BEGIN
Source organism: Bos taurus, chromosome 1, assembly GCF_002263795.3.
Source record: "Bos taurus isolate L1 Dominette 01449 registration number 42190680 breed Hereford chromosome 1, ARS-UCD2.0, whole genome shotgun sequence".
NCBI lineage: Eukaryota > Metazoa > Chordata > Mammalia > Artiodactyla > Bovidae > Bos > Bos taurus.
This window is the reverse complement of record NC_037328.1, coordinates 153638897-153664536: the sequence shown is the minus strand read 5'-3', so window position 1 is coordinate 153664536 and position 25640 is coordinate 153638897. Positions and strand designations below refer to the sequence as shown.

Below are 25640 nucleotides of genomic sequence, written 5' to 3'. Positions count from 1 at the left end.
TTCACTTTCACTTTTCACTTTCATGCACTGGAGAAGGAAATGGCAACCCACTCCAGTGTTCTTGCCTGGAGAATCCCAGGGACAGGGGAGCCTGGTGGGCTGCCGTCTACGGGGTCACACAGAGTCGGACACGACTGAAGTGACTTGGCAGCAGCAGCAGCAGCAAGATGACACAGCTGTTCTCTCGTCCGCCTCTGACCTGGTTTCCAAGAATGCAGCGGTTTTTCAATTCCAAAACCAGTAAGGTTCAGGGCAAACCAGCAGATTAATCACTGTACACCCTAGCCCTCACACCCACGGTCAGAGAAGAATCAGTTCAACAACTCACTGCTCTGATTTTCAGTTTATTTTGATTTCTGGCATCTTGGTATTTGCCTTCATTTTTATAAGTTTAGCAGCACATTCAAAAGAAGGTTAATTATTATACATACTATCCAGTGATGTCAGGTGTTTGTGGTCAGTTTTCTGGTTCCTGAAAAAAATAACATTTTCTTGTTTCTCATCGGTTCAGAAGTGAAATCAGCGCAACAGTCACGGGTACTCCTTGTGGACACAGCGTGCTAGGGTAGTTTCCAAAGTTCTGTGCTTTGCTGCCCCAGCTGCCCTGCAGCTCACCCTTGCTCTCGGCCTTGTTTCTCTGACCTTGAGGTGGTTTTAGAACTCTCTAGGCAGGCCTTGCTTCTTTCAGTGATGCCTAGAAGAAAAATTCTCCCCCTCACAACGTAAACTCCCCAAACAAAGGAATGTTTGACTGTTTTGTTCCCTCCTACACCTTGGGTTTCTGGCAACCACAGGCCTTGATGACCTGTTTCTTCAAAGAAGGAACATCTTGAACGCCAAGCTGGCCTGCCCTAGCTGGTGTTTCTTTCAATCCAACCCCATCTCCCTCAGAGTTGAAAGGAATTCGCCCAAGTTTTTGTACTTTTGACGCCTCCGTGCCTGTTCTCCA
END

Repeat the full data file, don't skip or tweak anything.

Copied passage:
Source organism: Bos taurus, chromosome 1, assembly GCF_002263795.3.
Source record: "Bos taurus isolate L1 Dominette 01449 registration number 42190680 breed Hereford chromosome 1, ARS-UCD2.0, whole genome shotgun sequence".
NCBI lineage: Eukaryota > Metazoa > Chordata > Mammalia > Artiodactyla > Bovidae > Bos > Bos taurus.
This window is the reverse complement of record NC_037328.1, coordinates 153638897-153664536: the sequence shown is the minus strand read 5'-3', so window position 1 is coordinate 153664536 and position 25640 is coordinate 153638897. Positions and strand designations below refer to the sequence as shown.

Below are 25640 nucleotides of genomic sequence, written 5' to 3'. Positions count from 1 at the left end.
TTCACTTTCACTTTTCACTTTCATGCACTGGAGAAGGAAATGGCAACCCACTCCAGTGTTCTTGCCTGGAGAATCCCAGGGACAGGGGAGCCTGGTGGGCTGCCGTCTACGGGGTCACACAGAGTCGGACACGACTGAAGTGACTTGGCAGCAGCAGCAGCAGCAAGATGACACAGCTGTTCTCTCGTCCGCCTCTGACCTGGTTTCCAAGAATGCAGCGGTTTTTCAATTCCAAAACCAGTAAGGTTCAGGGCAAACCAGCAGATTAATCACTGTACACCCTAGCCCTCACACCCACGGTCAGAGAAGAATCAGTTCAACAACTCACTGCTCTGATTTTCAGTTTATTTTGATTTCTGGCATCTTGGTATTTGCCTTCATTTTTATAAGTTTAGCAGCACATTCAAAAGAAGGTTAATTATTATACATACTATCCAGTGATGTCAGGTGTTTGTGGTCAGTTTTCTGGTTCCTGAAAAAAATAACATTTTCTTGTTTCTCATCGGTTCAGAAGTGAAATCAGCGCAACAGTCACGGGTACTCCTTGTGGACACAGCGTGCTAGGGTAGTTTCCAAAGTTCTGTGCTTTGCTGCCCCAGCTGCCCTGCAGCTCACCCTTGCTCTCGGCCTTGTTTCTCTGACCTTGAGGTGGTTTTAGAACTCTCTAGGCAGGCCTTGCTTCTTTCAGTGATGCCTAGAAGAAAAATTCTCCCCCTCACAACGTAAACTCCCCAAACAAAGGAATGTTTGACTGTTTTGTTCCCTCCTACACCTTGGGTTTCTGGCAACCACAGGCCTTGATGACCTGTTTCTTCAAAGAAGGAACATCTTGAACGCCAAGCTGGCCTGCCCTAGCTGGTGTTTCTTTCAATCCAACCCCATCTCCCTCAGAGTTGAAAGGAATTCGCCCAAGTTTTTGTACTTTTGACGCCTCCGTGCCTGTTCTCCA